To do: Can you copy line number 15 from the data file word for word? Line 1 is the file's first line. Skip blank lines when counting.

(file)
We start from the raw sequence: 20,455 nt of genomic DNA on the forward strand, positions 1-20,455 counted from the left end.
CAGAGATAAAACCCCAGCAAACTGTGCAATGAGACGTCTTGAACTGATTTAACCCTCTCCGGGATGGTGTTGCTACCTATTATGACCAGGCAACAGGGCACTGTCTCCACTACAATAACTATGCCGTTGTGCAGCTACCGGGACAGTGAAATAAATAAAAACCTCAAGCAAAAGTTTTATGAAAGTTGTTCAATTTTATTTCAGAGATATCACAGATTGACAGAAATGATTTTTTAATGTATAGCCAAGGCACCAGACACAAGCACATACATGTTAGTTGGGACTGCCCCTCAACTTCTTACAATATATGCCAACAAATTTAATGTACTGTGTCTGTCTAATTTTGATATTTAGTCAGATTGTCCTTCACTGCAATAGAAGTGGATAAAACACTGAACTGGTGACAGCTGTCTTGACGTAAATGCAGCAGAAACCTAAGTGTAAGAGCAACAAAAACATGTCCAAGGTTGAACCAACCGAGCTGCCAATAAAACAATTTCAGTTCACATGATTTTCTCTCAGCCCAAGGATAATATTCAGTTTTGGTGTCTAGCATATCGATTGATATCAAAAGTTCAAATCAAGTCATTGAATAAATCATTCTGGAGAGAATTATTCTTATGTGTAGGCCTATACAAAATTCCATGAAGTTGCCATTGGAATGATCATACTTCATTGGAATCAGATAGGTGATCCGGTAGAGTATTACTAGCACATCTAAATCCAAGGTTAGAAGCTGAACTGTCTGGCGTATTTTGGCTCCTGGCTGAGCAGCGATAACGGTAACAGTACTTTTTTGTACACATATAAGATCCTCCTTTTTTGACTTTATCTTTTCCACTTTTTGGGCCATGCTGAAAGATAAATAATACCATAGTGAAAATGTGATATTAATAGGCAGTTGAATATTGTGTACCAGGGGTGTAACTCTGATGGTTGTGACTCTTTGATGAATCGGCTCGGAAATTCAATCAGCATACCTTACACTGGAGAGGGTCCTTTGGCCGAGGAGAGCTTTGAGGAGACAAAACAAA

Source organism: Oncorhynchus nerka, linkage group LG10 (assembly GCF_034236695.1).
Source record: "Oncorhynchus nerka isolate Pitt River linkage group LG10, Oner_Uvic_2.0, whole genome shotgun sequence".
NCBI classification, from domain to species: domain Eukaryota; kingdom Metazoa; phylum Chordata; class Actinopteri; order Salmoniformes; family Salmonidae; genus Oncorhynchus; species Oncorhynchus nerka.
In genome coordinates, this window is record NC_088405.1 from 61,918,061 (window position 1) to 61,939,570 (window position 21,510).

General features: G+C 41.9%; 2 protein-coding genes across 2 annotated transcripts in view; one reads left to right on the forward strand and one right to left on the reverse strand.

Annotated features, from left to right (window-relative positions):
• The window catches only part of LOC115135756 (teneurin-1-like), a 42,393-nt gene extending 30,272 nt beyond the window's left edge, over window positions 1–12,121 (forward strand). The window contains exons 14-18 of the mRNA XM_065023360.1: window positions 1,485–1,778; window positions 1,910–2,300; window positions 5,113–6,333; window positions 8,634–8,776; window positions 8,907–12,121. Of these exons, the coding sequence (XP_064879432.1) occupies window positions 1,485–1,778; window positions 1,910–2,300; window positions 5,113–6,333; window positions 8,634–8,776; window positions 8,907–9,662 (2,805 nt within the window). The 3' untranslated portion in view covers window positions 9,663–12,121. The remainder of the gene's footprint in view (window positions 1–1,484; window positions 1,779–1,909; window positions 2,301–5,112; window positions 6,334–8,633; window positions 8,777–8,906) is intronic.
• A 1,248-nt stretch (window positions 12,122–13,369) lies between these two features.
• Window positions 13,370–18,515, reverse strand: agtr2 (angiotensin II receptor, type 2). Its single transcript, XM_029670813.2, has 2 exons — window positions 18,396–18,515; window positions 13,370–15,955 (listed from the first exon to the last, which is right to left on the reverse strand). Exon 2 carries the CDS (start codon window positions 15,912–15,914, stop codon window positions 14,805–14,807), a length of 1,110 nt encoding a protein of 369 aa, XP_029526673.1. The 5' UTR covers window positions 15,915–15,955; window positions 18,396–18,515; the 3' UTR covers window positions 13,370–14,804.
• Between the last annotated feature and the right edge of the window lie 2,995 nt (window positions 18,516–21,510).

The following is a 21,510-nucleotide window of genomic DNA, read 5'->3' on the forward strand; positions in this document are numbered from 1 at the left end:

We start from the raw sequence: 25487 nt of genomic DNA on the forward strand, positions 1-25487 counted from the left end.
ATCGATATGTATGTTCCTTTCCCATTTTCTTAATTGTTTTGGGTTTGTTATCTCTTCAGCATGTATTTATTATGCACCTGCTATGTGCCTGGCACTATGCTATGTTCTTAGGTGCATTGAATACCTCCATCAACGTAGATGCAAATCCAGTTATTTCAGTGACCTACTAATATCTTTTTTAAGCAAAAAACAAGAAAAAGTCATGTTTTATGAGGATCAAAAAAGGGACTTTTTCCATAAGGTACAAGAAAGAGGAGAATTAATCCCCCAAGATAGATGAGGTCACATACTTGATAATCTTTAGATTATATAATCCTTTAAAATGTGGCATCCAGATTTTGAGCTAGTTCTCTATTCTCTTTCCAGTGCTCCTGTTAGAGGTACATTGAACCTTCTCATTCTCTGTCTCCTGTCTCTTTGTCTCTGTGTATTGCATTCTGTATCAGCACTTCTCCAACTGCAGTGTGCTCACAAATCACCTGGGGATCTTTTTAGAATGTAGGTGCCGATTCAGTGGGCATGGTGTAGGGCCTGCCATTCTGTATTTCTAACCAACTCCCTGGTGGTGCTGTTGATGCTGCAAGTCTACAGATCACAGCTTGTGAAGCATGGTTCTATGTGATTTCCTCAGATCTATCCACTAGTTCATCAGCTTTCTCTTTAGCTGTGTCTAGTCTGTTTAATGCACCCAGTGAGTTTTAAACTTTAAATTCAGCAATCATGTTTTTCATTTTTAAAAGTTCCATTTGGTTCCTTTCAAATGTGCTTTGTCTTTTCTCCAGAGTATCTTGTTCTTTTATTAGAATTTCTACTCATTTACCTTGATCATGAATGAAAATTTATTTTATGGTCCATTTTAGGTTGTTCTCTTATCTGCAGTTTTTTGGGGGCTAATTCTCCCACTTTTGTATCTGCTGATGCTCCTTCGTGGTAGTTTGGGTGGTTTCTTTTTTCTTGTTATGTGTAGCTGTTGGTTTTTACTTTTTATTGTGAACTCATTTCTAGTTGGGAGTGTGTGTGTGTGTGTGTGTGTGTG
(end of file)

ATCGATATGTATGTTCCTTTCCCATTTTCTTAATTGTTTTGGGTTTGTTATCTCTTCAGCATGTATTTATTATGCACCTGCTATGTGCCTGGCACTATGCTATGTTCTTAGGTGCATTGAATACCTCCATCAACGTAGATGCAAATCCAGTTATTTCAGTGACCTACTAATATCTTTTTTAAGCAAAAAACAAGAAAAAGTCATGTTTTATGAGGATCAAAAAAGGGACTTTTTCCATAAGGTACAAGAAAGAGGAGAATTAATCCCCCAAGATAGATGAGGTCACATACTTGATAATCTTTAGATTATATAATCCTTTAAAATGTGGCATCCAGATTTTGAGCTAGTTCTCTATTCTCTTTCCAGTGCTCCTGTTAGAGGTACATTGAACCTTCTCATTCTCTGTCTCCTGTCTCTTTGTCTCTGTGTATTGCATTCTGTATCAGCACTTCTCCAACTGCAGTGTGCTCACAAATCACCTGGGGATCTTTTTAGAATGTAGGTGCCGATTCAGTGGGCATGGTGTAGGGCCTGCCATTCTGTATTTCTAACCAACTCCCTGGTGGTGCTGTTGATGCTGCAAGTCTACAGATCACAGCTTGTGAAGCATGGTTCTATGTGATTTCCTCAGATCTATCCACTAGTTCATCAGCTTTCTCTTTAGCTGTGTCTAGTCTGTTTAATGCACCCAGTGAGTTTTAAACTTTAAATTCAGCAATCATGTTTTTCATTTTTAAAAGTTCCATTTGGTTCCTTTCAAATGTGCTTTGTCTTTTCTCCAGAGTATCTTGTTCTTTTATTAGAATTTCTACTCATTTACCTTGATCATGAATGAAAATTTATTTTATGGTCCATTTTAGGTTGTTCTCTTATCTGCAGTTTTTTGGGGGCTAATTCTCCCACTTTTGTATCTGCTGATGCTCCTTCGTGGTAGTTTGGGTGGTTTCTTTTTTCTTGTTATGTGTAGCTGTTGGTTTTTACTTTTTATTGTGAACTCATTTCTAGTTGGGAGTGTGTGTGTGTGTGTGTGTGTGTG